Panel Paper: Sexual Orientation and Earnings Differentials in the United States

Saturday, November 9, 2019
I.M Pei Tower: Majestic Level, Savoy (Sheraton Denver Downtown)

*Names in bold indicate Presenter

Marilyn Elizabeth Markel, Western Michigan University

This paper examines earnings differentials between sexual minorities (lesbian, gay, bisexual, and queer or LGBQ) individuals and their sexual majority counterparts in the United States (U.S.). Utilizing the latest release of the National Health Interview Survey (NHIS) (2013-2017) this paper expands on the existing literature via improved data selection and treatment, and a more appropriate estimation strategy for the study of earnings differentials. Generally, the literature finds a gay male wage penalty and a lesbian wage premium while bisexual men and women are scarcely included in the literature, and queer men and women have not, to date, been included in these earnings differentials studies. Using an improved dataset in which individuals self-identify their sexual orientation allows us to (1) include sexual minority individuals instead of just same-sex couples, (2) include a broader range of sexual minorities (bisexual and queer), and (3) avoid “assigning” sexual orientations to our sexual minority sample. To date, there have been a limited number of earnings differential papers involving sexual minorities that have corrected for self-selection bias in the data, and no papers utilize quantile regression analysis or the NHIS data.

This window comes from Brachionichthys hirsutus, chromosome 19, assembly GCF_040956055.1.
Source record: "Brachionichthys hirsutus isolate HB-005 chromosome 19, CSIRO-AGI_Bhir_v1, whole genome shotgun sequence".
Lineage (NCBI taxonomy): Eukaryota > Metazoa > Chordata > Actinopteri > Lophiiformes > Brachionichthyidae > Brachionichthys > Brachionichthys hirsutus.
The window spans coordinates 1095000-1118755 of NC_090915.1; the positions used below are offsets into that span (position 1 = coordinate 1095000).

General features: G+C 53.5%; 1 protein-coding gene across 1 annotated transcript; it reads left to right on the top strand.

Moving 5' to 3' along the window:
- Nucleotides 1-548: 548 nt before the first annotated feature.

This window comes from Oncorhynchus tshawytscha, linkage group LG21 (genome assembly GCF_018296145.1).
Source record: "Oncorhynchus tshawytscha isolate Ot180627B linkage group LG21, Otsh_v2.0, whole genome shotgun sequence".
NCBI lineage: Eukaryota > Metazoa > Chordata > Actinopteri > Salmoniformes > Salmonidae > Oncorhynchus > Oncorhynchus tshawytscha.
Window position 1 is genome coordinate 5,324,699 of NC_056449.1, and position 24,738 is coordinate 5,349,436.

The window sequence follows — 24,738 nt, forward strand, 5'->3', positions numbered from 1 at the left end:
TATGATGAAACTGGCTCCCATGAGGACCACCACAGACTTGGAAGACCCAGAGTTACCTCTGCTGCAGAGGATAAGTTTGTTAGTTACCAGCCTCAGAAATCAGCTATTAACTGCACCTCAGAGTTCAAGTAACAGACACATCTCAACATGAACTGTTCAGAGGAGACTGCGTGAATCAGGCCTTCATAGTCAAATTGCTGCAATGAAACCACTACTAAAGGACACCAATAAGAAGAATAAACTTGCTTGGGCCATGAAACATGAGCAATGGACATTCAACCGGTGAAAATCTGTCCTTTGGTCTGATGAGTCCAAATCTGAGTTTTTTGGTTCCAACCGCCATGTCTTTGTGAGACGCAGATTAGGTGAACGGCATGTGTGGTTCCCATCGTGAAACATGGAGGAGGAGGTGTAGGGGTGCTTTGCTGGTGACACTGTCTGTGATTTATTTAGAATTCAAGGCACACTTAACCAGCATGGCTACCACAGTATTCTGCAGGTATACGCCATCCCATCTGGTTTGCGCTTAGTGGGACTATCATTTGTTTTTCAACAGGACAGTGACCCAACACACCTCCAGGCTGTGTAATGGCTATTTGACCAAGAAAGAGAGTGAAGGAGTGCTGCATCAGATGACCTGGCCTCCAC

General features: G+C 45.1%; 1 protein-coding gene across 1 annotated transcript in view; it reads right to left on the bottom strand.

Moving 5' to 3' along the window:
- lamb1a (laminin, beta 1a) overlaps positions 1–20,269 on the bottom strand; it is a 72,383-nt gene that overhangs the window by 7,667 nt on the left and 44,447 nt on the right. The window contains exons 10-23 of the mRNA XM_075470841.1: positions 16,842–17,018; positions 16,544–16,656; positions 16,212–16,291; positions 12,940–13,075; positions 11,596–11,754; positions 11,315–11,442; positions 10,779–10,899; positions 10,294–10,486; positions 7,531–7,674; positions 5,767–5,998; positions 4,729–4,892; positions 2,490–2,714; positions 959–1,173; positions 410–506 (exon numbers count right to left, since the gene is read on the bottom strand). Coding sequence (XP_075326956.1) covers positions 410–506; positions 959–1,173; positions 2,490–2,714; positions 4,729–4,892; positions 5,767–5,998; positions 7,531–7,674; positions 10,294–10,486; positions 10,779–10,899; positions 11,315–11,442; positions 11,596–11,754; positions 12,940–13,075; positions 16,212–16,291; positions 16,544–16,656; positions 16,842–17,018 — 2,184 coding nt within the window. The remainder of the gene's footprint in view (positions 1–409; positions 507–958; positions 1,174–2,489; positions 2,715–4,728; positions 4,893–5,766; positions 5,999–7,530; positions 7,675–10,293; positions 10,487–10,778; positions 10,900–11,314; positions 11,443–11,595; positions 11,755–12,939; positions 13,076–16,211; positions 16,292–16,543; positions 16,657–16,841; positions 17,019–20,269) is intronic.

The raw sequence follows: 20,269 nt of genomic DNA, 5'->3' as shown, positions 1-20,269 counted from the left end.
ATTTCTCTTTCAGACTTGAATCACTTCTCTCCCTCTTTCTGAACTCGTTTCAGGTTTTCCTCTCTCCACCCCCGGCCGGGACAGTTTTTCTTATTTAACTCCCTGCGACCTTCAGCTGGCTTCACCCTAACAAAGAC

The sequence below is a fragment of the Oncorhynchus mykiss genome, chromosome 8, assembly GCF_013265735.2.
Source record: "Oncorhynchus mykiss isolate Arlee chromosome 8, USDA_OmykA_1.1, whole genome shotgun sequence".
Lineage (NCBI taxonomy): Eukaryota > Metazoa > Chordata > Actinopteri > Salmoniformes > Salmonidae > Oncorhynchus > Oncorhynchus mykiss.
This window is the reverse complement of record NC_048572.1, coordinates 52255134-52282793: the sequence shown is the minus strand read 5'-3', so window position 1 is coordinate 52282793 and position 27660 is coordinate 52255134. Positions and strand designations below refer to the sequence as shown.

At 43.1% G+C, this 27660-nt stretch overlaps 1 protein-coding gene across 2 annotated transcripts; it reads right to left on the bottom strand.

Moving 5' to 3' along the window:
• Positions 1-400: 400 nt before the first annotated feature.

In this paper, Ordinary Least Squares (OLS) is used as a “baseline” comparison with the findings of the early literature which uses datasets in which sexual orientation is assigned or assumed for individuals (and couples). As for improved data treatment and technique: a Heckman selection technique is used to improve upon OLS as the dependent variable, earnings, is likely censored (there exist individuals in the data for which earnings are zero) which can lead to bias in the OLS results. Finally, quantile regression analysis is utilized to examine where along the income distribution these differences in earnings may occur; the usage of quantile regression considers any gap (earnings differentials) found as not constant or uniform along the income distribution, thereby permitting the identification of larger or smaller gaps at specific quantiles.

The motivation behind this work is to improve upon previous findings in the literature in order to produce higher quality evidence for consideration by policy-makers. These improvements to the literature are important to validate the previous penalty and premium findings by exploiting more appropriate data and estimation techniques. If earnings differentials are found, and we expect a gap to exist, these differentials may be attributed to discrimination and this discrimination could be preventable with policies that promote equality. In addition, it is possible that the ‘averaging’ effects of previous studies has masked differentials for previously ignored sexual minorities of bisexual and queer identifying individuals, it is important to include these oft invisible groups to bring to light they plights they may face. Finally, previous studies may have also “averaged” out earnings differentials at specific quantiles of the income distribution (for example at very low wages or very high wages the differential may be different than at a median wage). This research design will eliminate those shortfalls, thus producing more effective and efficient policy recommendations.